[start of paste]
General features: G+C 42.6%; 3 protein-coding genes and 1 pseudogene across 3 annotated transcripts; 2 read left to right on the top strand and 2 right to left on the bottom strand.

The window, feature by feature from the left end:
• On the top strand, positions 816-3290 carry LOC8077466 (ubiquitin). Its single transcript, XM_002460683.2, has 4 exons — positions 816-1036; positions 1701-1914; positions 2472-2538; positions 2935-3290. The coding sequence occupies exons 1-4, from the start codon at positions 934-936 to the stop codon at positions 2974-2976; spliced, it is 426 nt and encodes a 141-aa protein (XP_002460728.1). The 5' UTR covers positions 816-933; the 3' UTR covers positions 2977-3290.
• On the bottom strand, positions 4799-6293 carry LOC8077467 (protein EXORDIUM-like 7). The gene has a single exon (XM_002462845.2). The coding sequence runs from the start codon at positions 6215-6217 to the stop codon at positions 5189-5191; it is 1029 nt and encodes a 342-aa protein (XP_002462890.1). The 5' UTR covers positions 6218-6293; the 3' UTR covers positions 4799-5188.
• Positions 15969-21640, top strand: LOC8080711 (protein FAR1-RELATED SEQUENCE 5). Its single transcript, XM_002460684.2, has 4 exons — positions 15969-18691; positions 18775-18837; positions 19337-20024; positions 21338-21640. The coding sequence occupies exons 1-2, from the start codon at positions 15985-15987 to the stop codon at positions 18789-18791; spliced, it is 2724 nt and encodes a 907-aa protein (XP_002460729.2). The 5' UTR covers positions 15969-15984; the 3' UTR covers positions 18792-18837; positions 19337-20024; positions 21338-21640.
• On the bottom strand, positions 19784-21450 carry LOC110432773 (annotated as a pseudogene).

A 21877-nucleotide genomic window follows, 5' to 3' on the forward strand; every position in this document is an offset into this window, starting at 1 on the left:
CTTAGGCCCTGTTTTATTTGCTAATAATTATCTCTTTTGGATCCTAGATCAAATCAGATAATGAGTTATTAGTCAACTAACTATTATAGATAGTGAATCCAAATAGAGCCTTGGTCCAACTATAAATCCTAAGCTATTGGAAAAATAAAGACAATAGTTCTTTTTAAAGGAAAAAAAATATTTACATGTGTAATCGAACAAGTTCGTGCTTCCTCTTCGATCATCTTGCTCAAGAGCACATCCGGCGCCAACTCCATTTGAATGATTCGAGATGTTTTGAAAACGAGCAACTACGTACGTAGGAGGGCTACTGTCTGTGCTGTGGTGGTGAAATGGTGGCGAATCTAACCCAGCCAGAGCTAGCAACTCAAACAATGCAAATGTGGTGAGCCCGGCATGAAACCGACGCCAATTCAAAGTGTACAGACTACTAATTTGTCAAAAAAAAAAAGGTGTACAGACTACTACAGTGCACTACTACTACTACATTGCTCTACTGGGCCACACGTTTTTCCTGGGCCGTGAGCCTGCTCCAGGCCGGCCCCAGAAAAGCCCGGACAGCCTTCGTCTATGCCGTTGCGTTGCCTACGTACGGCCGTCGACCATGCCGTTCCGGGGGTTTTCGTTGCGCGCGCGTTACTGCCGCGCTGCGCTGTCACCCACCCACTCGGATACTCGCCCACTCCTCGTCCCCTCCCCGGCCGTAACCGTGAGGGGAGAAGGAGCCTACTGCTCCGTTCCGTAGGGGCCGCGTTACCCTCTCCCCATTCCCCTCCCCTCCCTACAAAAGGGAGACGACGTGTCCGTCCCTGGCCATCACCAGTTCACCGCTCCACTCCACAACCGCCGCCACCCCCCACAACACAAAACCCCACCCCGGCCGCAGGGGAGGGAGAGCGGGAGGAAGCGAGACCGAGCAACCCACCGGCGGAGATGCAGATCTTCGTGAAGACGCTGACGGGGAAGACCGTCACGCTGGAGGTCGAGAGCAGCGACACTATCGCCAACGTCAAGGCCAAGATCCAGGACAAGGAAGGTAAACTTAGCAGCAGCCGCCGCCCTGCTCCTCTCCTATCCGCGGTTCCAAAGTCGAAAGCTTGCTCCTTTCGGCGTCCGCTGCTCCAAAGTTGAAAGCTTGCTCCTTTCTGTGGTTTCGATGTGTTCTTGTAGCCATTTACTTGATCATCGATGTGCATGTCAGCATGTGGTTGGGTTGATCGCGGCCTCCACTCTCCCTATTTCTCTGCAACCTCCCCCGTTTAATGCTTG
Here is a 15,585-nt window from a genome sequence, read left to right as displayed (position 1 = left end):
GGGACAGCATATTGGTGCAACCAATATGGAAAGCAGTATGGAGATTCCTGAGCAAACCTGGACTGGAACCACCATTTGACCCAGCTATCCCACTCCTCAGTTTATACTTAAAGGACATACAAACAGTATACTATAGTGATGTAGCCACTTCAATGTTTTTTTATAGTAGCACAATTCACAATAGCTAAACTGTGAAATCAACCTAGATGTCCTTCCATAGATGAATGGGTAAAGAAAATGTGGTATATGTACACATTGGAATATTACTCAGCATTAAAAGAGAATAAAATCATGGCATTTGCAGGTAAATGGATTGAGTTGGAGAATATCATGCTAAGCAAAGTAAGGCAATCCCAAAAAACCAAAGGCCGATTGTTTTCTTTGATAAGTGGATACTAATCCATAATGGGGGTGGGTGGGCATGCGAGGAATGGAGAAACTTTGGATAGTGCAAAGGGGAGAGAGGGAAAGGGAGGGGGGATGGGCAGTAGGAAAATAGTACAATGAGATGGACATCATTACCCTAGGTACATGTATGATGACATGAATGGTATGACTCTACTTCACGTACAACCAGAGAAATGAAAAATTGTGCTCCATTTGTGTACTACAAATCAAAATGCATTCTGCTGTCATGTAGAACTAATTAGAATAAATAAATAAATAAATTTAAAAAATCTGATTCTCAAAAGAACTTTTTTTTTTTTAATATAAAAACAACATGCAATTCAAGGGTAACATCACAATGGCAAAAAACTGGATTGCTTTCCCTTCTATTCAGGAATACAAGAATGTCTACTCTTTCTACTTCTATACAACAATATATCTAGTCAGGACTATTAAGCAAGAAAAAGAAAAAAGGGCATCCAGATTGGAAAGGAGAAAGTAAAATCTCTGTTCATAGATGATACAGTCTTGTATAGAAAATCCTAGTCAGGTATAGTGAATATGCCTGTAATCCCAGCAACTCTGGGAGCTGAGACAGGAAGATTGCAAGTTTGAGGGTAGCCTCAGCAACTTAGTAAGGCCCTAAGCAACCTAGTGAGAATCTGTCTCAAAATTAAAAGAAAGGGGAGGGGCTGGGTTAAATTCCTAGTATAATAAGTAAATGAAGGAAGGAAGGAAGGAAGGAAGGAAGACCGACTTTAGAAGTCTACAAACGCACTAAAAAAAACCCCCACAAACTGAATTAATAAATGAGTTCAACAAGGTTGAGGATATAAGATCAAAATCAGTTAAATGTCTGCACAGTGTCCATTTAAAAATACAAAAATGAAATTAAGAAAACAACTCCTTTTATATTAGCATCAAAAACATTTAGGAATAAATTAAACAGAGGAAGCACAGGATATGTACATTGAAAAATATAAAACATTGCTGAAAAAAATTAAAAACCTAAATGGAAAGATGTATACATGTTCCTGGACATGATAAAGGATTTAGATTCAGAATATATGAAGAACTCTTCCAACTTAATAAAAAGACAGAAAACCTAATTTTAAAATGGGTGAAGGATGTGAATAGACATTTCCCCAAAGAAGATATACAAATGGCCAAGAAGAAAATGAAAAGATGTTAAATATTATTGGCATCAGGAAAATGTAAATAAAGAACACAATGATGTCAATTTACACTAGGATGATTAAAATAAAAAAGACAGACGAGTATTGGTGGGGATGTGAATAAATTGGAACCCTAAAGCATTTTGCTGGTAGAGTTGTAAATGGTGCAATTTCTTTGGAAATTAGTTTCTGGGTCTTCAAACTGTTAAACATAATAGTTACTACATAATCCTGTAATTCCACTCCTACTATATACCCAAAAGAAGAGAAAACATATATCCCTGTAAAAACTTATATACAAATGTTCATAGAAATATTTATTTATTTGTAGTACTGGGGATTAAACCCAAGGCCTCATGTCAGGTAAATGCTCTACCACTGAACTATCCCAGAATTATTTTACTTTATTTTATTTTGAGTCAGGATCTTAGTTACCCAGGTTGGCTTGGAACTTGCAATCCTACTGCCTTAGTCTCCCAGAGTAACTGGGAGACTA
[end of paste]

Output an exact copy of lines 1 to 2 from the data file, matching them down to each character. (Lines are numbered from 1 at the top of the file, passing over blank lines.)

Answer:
General features: G+C 42.6%; 3 protein-coding genes and 1 pseudogene across 3 annotated transcripts; 2 read left to right on the top strand and 2 right to left on the bottom strand.

The window, feature by feature from the left end: